Sasaki says researchers saw an elevated level of inosine monophosphate dehydrogenase (IMPDH) in cancer cells, which accelerates GTP production and in turn fuels nucleolus growth. This is a major step toward solving the mystery surrounding nucleolus growth in cancer cells, he says.
To conduct the research, the multidisciplinary team zeroed in on the energy production pathways in malignant brain tumors and glioblastoma, the deadliest type of brain cancer, in animal models, followed by cohort studies for human specimens. The results showed a significant increase of GTP, which is a form of energy, in glioblastoma. Experts took a deeper look at brain tumor cells and determined that the significantly elevated level of IMPDH in cancer cells accelerates GTP production.
The close relationship between IMPDH and the nucleolus was discovered and prompted Sasaki’s team to develop a new method of metabolic analysis, which enabled researchers to obtain critical data for demonstrating that GTP produced from IMPDH activities is used for the nucleolus’s ribosome synthesis; this led to the discovery of a clear correlation between the suppression of glioblastoma cell growth and IMPDH inhibition, which prolonged animal models’ lives.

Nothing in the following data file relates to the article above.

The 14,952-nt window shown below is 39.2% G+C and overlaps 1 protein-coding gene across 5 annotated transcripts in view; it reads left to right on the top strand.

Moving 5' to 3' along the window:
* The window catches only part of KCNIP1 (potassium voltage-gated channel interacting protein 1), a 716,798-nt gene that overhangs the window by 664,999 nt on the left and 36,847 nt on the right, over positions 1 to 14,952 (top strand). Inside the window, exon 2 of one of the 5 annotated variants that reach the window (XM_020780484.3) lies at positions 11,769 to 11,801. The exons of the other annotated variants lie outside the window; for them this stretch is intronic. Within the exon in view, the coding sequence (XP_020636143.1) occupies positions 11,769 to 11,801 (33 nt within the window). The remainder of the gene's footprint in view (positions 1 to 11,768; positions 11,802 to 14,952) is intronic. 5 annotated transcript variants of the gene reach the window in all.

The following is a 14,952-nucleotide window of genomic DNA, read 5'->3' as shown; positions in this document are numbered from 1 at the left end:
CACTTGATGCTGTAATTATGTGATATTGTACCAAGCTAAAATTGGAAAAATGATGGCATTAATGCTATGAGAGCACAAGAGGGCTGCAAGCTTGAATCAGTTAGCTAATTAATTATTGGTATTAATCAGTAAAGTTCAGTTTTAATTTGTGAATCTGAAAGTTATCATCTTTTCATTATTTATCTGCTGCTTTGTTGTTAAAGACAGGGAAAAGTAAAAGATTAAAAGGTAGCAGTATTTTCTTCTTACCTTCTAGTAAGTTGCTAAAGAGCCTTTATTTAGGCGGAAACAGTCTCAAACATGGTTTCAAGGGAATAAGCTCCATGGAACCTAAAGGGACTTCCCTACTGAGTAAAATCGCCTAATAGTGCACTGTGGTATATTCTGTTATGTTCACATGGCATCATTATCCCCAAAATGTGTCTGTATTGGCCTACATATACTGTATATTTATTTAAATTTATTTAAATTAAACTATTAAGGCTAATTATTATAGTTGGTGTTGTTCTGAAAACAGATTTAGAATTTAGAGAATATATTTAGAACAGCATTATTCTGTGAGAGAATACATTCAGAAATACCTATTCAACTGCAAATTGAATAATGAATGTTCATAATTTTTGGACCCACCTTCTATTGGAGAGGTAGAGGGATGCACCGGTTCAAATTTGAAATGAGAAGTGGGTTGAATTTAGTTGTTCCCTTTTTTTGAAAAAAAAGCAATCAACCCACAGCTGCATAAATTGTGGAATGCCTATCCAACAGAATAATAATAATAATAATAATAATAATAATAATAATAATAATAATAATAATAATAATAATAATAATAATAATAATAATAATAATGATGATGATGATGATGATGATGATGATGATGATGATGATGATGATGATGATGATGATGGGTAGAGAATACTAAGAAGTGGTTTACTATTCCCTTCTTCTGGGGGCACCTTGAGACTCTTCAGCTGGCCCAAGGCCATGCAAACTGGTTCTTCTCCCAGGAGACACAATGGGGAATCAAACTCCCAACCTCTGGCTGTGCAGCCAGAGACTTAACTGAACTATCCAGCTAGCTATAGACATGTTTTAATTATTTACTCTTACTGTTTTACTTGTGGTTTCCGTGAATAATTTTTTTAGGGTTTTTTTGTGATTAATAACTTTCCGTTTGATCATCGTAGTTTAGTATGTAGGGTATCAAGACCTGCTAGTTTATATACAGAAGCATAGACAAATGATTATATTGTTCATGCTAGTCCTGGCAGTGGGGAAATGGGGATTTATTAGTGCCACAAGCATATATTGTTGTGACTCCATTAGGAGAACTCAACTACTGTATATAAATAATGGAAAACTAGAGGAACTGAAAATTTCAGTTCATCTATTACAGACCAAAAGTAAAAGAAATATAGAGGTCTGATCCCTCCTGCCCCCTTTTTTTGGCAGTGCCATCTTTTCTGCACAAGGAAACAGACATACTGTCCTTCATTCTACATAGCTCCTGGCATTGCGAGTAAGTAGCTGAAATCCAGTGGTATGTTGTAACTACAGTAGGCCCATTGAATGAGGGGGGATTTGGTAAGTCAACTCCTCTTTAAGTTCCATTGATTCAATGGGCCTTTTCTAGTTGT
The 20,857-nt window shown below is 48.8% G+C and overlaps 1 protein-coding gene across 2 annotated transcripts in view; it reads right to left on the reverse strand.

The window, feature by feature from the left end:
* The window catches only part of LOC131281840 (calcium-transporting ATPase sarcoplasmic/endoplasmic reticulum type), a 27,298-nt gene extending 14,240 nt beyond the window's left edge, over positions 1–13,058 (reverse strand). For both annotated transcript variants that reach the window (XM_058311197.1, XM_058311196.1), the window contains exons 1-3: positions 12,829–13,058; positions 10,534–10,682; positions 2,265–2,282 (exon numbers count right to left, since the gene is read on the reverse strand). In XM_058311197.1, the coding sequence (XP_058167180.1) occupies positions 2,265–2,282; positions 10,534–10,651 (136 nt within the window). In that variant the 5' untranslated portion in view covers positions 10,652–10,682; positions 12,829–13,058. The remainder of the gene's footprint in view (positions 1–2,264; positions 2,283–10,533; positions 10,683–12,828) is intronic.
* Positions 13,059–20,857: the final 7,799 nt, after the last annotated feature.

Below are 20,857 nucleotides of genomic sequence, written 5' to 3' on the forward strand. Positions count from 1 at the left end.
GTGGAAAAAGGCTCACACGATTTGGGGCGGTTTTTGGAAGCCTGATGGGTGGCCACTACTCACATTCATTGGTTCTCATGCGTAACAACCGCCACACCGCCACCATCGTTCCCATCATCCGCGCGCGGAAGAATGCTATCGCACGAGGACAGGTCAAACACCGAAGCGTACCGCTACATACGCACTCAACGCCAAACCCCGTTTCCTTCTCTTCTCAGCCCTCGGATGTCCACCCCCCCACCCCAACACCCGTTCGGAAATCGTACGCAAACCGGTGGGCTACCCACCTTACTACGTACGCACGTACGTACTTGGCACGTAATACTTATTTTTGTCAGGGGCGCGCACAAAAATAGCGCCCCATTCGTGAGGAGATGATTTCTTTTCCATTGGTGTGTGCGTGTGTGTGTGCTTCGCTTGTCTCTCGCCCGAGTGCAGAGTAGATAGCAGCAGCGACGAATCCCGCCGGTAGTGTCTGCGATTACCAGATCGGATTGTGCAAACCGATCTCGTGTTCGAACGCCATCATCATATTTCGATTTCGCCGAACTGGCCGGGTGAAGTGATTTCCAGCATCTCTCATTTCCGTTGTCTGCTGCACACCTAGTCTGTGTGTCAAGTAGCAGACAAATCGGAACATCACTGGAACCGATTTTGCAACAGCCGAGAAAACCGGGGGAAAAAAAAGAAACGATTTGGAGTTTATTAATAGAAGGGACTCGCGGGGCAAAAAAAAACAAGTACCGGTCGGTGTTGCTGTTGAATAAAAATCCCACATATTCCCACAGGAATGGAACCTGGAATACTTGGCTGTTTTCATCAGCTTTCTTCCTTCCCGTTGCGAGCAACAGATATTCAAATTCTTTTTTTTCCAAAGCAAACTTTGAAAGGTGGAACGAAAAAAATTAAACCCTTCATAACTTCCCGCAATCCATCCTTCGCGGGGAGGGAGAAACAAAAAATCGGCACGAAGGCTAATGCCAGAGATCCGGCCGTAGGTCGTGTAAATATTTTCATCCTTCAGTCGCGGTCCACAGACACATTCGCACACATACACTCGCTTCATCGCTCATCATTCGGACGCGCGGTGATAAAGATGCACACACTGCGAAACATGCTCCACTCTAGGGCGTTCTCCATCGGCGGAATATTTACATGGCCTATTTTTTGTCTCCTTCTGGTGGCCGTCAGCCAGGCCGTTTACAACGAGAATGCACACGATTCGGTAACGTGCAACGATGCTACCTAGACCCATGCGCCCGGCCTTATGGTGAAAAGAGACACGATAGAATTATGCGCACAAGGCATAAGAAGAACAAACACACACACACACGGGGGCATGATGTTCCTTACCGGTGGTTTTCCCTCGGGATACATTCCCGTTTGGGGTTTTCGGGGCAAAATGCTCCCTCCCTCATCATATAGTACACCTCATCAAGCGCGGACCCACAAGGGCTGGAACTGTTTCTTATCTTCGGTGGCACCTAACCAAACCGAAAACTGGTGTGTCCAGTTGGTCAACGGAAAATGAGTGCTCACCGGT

“Thanks to our multinational cross-disciplinary collaboration and the team’s hard work, we were able to unlock the mechanism through which cancerous cells hijack GTP metabolism to take control over the nucleoli. We are excited to continue our research on GTP for the development of therapies to annihilate the ‘eye of cancer’ in patients,” Sasaki says.
Co-collaborators on the study include Tomoyoshi Soga, PhD, Hideyuki Saya, MD, PhD, and Makoto Suematsu, MD, PhD, all of Keio University; Ralph DeBerardinis, MD, PhD, and Robert Bachoo, MD, PhD, both of UT Southwestern; Wataru Yasui, MD, PhD, Hiroshima University; Ichiro Nakano, MD, PhD, University of Alabama; Hiroaki Wakimoto, MD, PhD, Harvard Medical School; William Young, PhD, UCLA; Craig Horbinski, MD, PhD, Northwestern University; Risa Kawaguchi, PhD, National Institute of Advanced Industrial Science and Technology of Japan; and Ingrid Grummt, PhD, and Holger Bierhoff, PhD, of the German Cancer Research Center.
The work is supported in-part by a UC College of Medicine Research Innovation grant, Molecular Therapeutics Program UC Brain Tumor Center grant, Mayfield Education and Research Foundation grant, Marlene Harris Ride Cincinnati grant, American Brain Tumor Association Discovery Grant, B*Cured research grant, Ohio Cancer Research grant and National Institutes of Health grants R21NS100077 and R01NS089815 (ATS).
*Featured photo: Colleen Kelley / UC Creative Services